SMBs

Is there a future for locally owned PC retailers?

I made a welcome discovery while wandering a shopping center yesterday: I found an independent computer sales and repair business. Before the Internet and the big box stores, these establishments formed the backbone of the computing community. Are they viable anymore?

I made a welcome discovery while wandering a shopping center yesterday: I found an independent computer sales and repair business. Before the Internet and the big box stores, these establishments formed the backbone of the computing community. Are they viable anymore?

---------------------------------------------------------------------------------------------------

I did not get my own personal computer until 1995, midway through my freshman year of college. I finally decided it would be more productive to write papers in my dorm room, rather than hoping a machine was available in the university lab. I could also get connected to the campus network and browse the World Wide Web, which I'd just begun hearing about.

When I was shopping for my first machine, the landscape was completely different. RadioShack was the big name in the electronics retail, and Internet shopping did not yet exist. When I decided I wanted to get a computer, I had to find someone who could help me make educated choices.

I got the help I needed at an independent computer shop. Run out of a storefront on Chicago's North Avenue, it was a playground for my nascent interest in technology. I have forgotten the name of the store, but not the hours I spent there. Every time I needed some help with my computer — upgrades, repairs, even just new software to play with — I would hop on a bus and visit the shop. Hanging out there set a hook in me and put me on the path to working with technology professionally.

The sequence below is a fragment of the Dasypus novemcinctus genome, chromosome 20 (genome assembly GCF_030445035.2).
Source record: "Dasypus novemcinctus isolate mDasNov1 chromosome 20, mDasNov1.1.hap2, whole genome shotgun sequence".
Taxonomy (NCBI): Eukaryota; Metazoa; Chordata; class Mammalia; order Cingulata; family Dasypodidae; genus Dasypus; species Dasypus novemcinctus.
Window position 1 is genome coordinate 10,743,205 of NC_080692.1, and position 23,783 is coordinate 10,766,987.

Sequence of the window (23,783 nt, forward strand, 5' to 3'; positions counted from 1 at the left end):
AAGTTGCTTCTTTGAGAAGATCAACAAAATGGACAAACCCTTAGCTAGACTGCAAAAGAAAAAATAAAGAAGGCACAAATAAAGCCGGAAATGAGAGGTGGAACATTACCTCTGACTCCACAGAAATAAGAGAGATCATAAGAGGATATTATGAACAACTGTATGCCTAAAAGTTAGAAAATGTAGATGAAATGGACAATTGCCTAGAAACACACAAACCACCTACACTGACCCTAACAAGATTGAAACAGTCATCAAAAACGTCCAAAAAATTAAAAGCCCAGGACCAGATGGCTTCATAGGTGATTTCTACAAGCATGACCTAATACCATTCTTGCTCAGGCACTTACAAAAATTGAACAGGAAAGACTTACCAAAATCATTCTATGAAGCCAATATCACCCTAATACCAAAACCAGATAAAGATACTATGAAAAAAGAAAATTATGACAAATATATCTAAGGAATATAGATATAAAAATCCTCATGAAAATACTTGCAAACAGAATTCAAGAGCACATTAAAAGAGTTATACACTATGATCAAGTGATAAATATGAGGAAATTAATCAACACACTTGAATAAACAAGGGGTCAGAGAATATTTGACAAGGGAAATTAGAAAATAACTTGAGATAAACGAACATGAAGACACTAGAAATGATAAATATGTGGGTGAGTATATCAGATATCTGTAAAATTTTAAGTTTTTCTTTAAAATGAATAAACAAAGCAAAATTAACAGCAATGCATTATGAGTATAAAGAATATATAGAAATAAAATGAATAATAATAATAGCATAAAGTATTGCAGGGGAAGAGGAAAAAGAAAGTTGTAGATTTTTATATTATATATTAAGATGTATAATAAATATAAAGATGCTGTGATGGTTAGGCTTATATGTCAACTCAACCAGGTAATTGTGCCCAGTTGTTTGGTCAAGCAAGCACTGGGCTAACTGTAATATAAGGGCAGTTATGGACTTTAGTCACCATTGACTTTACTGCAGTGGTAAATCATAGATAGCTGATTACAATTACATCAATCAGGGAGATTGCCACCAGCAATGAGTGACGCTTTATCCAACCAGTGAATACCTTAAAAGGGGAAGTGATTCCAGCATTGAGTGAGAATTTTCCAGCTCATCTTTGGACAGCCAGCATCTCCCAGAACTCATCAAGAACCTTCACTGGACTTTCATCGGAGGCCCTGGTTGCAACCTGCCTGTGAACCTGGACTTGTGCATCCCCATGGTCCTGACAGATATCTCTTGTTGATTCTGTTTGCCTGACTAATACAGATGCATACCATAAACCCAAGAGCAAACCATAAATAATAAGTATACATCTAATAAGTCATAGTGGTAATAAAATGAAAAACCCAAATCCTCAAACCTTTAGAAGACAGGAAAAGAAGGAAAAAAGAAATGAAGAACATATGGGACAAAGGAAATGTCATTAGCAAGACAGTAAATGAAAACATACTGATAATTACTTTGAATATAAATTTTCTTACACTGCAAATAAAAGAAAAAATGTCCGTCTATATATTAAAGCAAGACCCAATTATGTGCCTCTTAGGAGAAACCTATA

More than once when I was visiting, I thought about how cool it would be to own my own PC shop one day. As volume retailers and the online shopping have become the norm, though, I wonder where a small technology business could carve out a niche.

Focusing on sales seems to be a lost cause. Volume retailers have the advantage, with their purchasing power and relative immunity to market fluctuations. I like to think that entrepreneurs can find success by providing technology services, either for consumers or for small businesses. Service firms don't need a retail presence to attract customers, though. Such a business could be marketed online, and services could be rendered at the client location. An investment in a brick-and-mortar location would hardly be needed.

I have a hard time justifying the creation of a sales-and-service storefront like the one I admired in my youth. Creating a physical space like that seems a frivolous use of capital when the work doesn't require it. Do you have fond memories of a locally owned computer shop? Any ideas about how one might survive in today's economy? Are you a business owner who has managed to stay afloat? Let me hear your thoughts in the comments.

75 comments
ozi Eagle
ozi Eagle